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Supervision key to success story

1st January 1983, Page 54
1st January 1983
Page 54
Page 54, 1st January 1983 — Supervision key to success story
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Keywords : High Wycombe, Show Caves

Cave Wood is still recruiting despite the recession

THE CAVE WOOD Group, of High Wycombe, Buckinghamshire, has ordered new vehicles worth £500,000 and plans are afoot to expand the number of companies within the group.

The company is also installing computerised and high-technology systems. It distributes more than 100 loads per week on regular European groupage services to 30 cities in 11 countries.

So why, writes a special correspondent, is Cave Wood still expanding in a market that has contracted substantially? The answer is twofold: efficiency; and supervision of transport throughout a complete operation. Supervision of operations is achieved all along the line, through the five companies in the group and the 60 agents worldwide.

Four of these companies have been established only within the past four years — they are Cave Wood European Transport, V. M. Transport (High Wycombe), Cave Wood Overseas Transport, and Cave Wood Port Clearance Services. The fifth Cave Wood Transport, was set up 19 years ago.

Managing director Geoffrey Cave-Wood explained: "We provide transport and forwarding services worldwide, project forwarding, packing and container loading, specialist road groupage to the Middle East and North Africa, port clearance services, whrehousing, UK distribution, machinery handling and transportation."

Three years ago, Cave Wood Overseas Transport became sole UK agent for the Genoa-based Messina shipping line. A combination service was introduced using the Cave Wood/Messina land sea bridge route to North, East, and West Africa throughout the Middle East. Shipping costs were reduced considerably for customers.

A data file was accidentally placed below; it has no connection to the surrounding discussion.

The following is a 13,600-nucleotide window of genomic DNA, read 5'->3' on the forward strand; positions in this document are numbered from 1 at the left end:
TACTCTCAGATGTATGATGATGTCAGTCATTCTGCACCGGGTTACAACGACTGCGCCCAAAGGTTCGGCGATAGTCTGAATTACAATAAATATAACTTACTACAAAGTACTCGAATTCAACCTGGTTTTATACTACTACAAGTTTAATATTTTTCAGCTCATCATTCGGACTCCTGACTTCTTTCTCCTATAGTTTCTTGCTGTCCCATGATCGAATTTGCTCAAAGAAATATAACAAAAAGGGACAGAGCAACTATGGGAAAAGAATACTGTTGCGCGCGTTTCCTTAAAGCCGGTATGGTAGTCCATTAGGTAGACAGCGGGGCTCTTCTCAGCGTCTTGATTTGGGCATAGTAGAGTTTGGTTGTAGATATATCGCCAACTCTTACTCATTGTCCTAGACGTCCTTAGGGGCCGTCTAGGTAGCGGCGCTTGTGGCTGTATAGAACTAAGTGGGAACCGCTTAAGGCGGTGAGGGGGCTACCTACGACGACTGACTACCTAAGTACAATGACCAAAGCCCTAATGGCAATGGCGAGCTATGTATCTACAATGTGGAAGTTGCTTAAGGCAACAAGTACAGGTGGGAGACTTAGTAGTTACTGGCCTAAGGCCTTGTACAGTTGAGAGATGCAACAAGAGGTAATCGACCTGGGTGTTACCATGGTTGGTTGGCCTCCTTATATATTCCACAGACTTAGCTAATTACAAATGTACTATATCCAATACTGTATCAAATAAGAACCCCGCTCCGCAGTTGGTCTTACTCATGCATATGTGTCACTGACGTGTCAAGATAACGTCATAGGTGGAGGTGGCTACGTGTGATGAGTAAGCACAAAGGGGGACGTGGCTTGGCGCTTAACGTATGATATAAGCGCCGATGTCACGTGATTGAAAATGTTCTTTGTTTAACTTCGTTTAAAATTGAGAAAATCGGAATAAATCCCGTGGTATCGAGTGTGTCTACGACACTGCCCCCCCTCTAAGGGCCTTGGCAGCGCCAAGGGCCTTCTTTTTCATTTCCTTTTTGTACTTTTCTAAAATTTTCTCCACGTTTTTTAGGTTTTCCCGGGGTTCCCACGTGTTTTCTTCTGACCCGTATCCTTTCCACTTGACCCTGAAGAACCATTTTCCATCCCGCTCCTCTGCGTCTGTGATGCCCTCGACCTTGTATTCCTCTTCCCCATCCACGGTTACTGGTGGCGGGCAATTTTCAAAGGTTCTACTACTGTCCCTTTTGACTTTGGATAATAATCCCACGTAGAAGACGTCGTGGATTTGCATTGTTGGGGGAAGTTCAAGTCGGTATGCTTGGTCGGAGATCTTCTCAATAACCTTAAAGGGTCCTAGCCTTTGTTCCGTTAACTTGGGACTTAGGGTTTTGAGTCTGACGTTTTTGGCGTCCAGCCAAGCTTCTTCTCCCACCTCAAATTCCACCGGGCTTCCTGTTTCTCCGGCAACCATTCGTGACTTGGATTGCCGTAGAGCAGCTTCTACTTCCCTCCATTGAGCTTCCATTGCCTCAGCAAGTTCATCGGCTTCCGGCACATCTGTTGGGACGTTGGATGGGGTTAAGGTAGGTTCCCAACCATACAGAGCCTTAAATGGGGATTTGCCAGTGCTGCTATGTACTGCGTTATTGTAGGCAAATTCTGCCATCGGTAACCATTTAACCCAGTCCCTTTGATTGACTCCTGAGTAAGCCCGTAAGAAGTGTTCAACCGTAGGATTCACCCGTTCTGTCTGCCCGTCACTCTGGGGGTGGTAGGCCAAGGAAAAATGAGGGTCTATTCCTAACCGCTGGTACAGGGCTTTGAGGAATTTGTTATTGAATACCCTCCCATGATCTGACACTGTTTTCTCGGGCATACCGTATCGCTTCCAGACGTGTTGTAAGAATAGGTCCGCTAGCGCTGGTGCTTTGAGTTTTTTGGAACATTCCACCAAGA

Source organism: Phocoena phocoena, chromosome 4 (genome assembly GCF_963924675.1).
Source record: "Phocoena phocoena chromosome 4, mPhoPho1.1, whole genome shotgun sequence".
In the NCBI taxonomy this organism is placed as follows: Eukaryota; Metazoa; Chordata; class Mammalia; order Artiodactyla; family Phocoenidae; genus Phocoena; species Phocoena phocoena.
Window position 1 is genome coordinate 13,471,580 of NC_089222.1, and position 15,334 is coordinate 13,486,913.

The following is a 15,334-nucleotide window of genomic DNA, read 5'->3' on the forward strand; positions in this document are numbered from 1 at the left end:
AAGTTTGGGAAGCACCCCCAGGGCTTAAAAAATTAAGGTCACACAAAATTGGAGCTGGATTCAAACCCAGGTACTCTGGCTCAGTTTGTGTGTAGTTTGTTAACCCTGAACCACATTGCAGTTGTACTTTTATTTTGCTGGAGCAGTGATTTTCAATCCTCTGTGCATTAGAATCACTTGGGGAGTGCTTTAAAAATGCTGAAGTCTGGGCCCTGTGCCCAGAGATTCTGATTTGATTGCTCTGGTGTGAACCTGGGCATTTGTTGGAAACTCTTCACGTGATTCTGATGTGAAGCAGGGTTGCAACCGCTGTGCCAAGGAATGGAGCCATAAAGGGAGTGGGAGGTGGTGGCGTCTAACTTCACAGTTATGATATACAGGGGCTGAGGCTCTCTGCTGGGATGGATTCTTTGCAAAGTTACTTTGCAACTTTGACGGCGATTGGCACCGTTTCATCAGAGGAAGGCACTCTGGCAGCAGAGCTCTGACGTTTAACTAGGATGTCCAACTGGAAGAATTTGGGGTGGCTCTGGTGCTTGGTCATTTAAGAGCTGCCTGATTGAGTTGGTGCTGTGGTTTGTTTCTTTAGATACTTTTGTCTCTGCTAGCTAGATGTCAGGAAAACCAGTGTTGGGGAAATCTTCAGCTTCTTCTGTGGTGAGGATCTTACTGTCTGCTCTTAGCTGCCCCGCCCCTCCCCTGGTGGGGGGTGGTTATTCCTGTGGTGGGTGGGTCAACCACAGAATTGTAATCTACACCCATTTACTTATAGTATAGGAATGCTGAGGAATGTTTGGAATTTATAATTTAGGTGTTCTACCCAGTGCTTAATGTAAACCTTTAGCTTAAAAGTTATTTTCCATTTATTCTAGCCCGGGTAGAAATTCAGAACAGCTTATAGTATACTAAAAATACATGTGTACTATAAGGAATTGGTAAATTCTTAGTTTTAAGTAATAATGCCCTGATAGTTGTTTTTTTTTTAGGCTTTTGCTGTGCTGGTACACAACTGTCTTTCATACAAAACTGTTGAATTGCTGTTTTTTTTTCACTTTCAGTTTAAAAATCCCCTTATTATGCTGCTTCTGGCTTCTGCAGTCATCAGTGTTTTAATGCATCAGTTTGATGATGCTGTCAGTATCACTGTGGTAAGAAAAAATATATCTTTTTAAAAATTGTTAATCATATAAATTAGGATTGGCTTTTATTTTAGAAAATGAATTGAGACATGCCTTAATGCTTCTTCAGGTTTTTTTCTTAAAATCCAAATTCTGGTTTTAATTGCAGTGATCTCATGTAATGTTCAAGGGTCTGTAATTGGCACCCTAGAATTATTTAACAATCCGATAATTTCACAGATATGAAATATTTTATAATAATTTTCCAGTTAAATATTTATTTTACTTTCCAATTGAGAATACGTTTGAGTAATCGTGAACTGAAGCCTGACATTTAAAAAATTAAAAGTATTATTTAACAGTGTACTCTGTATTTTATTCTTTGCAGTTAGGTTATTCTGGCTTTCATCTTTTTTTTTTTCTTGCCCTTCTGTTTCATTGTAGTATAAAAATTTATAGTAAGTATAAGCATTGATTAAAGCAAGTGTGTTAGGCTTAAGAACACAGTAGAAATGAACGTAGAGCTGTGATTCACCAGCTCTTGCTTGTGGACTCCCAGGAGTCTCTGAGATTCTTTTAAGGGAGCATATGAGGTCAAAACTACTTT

Recent contracts completed using the service include transport of oil pipeline equipment to Egypt, pharmaceutical items to North Africa, computer airfreight to the Middle East and food to Libya. All operations, including air freight, are co-ordinated at head office.

Cave Wood's emphasis has always been on Continental transport. "We thought trade with Europe was bound to expand when Britain inevitably joined the EEC," explained Geoffrey Cave-Wood.

In 1964 Cave Wood ,launched an international trailer service; by 1966, the fast direct road service throughout Europe had become the company's main activity, and in 1973 Cave Wood became part of Tozer, Kemsley and Millbourn (Holdings).

Cave Wood has premises in Dover and Market Harborough, as well as receiving and consolidation depots in Sheffield and Manchester. For more than 60 per cent of its tractive unit fleet, it specifies Volvo. The company has 14 F12s, seven F10s, five F7s and seven F6s. Six new F12s will be arriving shortly. The drivers particularly like Volvo's comfortable cabs, Peter Barrie, group transport manager, emphasised.

Group training officer Len Street, has worked at the Manpower Services Commission and is experienced in international trade and road transport. He interviews regularly and believes that if someone would be an attribute to Cave Wood, a job can be found. Cave Wood is still recruiting staff despite the recession.

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